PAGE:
In this regard, the Ustasha regime of the Independent State of Croatia committed countless war crimes against humanity. I deeply regret the fact that the Jewish Community of Croatia was victimized as part of the Holocaust of World War II. As President of the Republic of Croatia, I will oppose the specter of anti-Semitism in Croatia whenever it rears its ugly head, as it does from time to time in many countries. I will not tolerate anti-Semitism in any form whatsoever. All Croatians including Croatian Jews know this. I fought for and strongly support the new Constitution of Croatia which protects individual human rights and guarantees the rights of all minorities in Croatia.

Since my election on April 1, 1990, 1 have taken the following steps in support of this policy: 1. I have issued an appeal seeking funds to restore the destroyed Jewish synagogue in Zagreb, and I am working with Croatian Jews to achieve that objective. In addition, I have returned the property previously confiscated by the state to its rightful owners, the Jewish Community of Croatia.

2. I publicly endorsed the repeal of the "Zionism is Racism" resolution in the United Nations, which passed the UN. 3. I offered to provide transit to Jews wishing to emigrate from the former Soviet Union to Israel. Until the outbreak of the recent Serbian war of aggression against Croatia, El Al had regular direct flights from Zagreb to Tel Aviv.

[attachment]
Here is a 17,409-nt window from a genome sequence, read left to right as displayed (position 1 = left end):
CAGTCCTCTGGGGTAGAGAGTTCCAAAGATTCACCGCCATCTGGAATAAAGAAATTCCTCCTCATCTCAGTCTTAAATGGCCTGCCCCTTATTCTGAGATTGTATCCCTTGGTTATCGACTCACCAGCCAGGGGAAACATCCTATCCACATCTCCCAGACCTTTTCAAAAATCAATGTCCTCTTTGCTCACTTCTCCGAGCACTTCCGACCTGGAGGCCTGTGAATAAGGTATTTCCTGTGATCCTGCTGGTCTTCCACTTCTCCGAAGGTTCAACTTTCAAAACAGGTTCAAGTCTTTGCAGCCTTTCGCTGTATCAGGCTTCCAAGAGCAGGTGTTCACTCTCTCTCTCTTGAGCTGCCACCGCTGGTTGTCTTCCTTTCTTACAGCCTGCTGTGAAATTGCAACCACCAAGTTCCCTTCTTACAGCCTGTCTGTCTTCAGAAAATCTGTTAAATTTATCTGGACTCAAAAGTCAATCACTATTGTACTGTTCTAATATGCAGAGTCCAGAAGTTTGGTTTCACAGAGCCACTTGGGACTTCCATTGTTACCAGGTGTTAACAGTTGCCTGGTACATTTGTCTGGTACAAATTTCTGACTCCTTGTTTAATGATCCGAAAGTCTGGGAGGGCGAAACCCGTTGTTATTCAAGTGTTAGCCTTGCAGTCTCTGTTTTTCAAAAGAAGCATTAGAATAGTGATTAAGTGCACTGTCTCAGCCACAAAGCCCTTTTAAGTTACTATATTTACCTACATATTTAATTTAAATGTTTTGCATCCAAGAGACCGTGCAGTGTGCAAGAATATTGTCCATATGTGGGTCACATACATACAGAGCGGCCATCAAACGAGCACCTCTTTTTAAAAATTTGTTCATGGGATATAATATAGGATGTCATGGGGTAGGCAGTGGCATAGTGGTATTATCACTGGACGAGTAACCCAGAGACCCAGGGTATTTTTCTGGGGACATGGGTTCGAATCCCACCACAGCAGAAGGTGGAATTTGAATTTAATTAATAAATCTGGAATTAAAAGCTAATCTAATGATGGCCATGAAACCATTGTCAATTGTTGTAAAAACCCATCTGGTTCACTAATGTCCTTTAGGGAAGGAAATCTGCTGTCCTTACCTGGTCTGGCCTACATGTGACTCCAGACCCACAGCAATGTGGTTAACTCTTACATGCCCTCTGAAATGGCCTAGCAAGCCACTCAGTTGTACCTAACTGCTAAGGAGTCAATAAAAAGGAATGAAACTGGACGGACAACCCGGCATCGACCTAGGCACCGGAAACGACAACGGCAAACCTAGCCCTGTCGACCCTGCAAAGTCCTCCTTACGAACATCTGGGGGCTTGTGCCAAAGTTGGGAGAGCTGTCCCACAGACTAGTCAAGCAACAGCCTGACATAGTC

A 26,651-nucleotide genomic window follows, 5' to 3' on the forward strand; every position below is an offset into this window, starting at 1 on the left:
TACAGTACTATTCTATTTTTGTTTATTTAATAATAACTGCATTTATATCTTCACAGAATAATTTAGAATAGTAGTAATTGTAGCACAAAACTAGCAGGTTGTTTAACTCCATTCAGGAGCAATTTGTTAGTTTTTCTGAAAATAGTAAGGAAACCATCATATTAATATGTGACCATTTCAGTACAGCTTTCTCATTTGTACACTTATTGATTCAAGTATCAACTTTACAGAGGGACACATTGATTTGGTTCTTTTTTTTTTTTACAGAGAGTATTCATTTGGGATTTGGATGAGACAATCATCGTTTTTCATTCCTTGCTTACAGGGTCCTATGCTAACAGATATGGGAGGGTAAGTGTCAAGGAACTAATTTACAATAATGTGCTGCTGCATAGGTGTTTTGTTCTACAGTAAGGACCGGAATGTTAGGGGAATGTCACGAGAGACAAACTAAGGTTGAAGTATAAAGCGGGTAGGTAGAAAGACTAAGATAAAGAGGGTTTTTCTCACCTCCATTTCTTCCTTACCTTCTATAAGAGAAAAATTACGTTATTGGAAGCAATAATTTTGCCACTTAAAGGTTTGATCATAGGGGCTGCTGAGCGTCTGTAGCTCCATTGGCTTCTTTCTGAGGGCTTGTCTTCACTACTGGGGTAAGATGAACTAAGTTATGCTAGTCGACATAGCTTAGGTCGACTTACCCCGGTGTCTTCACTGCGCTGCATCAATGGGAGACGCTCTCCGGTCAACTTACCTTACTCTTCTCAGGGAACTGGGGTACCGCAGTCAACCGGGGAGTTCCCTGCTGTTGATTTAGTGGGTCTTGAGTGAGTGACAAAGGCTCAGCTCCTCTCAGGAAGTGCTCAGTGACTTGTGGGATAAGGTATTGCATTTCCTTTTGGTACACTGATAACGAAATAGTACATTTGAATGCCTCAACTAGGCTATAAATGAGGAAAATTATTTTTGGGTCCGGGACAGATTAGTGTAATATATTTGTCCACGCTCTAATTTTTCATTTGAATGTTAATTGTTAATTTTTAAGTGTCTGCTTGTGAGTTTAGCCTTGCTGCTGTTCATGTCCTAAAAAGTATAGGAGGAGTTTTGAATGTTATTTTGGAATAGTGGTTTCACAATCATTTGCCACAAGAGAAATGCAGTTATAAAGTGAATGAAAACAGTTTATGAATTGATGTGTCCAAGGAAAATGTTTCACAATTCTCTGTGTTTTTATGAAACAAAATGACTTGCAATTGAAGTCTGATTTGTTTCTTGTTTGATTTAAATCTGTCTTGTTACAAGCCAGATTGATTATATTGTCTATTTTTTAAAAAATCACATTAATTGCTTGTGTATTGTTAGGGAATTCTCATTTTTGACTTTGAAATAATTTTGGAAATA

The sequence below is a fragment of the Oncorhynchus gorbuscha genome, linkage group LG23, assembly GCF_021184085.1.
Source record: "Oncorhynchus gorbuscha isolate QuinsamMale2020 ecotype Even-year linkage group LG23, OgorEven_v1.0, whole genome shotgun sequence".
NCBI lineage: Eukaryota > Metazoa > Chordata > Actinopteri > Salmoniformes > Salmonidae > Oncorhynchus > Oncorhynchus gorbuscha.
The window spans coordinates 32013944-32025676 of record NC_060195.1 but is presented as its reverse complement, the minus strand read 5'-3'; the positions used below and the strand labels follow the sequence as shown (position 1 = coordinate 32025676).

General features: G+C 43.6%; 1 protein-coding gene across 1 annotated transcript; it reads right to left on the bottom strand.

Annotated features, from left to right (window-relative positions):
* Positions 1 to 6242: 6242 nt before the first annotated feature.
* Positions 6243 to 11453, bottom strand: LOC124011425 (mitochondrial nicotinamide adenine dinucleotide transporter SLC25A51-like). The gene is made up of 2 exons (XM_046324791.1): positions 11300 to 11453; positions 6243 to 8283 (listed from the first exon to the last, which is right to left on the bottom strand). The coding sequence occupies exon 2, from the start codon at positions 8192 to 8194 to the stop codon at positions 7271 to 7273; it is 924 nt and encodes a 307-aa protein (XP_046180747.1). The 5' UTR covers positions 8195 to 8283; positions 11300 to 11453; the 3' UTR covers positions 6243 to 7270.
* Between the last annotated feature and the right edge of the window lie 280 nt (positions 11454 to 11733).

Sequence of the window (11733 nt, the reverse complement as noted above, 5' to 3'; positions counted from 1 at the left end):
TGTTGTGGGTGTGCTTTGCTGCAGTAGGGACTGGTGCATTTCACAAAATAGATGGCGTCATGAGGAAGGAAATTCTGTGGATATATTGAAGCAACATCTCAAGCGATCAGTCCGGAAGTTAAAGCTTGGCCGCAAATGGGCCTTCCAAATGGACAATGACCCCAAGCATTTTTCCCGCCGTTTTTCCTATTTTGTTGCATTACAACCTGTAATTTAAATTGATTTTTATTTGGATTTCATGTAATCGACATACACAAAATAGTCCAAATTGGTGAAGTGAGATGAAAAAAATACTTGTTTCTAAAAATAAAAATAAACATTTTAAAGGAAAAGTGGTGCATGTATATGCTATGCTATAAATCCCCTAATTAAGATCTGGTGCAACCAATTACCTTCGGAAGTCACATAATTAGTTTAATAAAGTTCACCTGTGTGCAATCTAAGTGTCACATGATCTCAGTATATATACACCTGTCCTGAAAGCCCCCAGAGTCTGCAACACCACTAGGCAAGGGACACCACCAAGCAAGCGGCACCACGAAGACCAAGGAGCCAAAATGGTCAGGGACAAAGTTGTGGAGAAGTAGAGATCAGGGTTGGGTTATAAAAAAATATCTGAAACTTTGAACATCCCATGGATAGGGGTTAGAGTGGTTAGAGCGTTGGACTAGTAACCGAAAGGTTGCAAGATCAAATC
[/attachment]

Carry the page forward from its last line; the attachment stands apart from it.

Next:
4. Following the recent bombing of the Jewish Community Center by unknown individuals, I attended a rally of 40,000 Croatian citizens to express my solidarity and support for the 1200-member Jewish Community of Zagreb.

5. As soon as the situation in Croatia permits, I have every intention of traveling to Israel to meet with Israeli government officials and citizens, and to visit the Yad Vashem Memorial Museum on that occasion. I wish to reiterate my deepest sorrow and regret about the losses sustained by the Jewish Communities in Europe and to vow in their memory that such events will never happen again.

6. Twelve Jews serve in high-ranking positions within the Croatian government today, including the President of the Constitutional Court, two Judges of the Supreme Court, the Minister of Health, the Deputy Attorney General and the Deputy Foreign Minister.

7. A major street in the center of Zagreb will be dedicated in the memory of the Croatian Jews who were persecuted during World War II.

The people of Croatia are struggling to build lasting democratic institutions and to assure a free and democratic future for generations to come. I urge you not to be misled and misinformed by propaganda from Communist sources and their agents seeking to falsely defame me and, thus, to manipulate for their own sinister purposes the serious subject of the Holocaust, thereby damaging the image and accurate identity of Croatia and its people.

I look forward to establishing diplomatic relations with the U.S. in the near future and enhancing the friendship that already exists between the people of our two democratic nations.

In closing, I reiterate my complete and total dedication to the fulfillment of the most essential tenets of democracy: respect for human rights and the guarantee of freedom and protection of minority rights.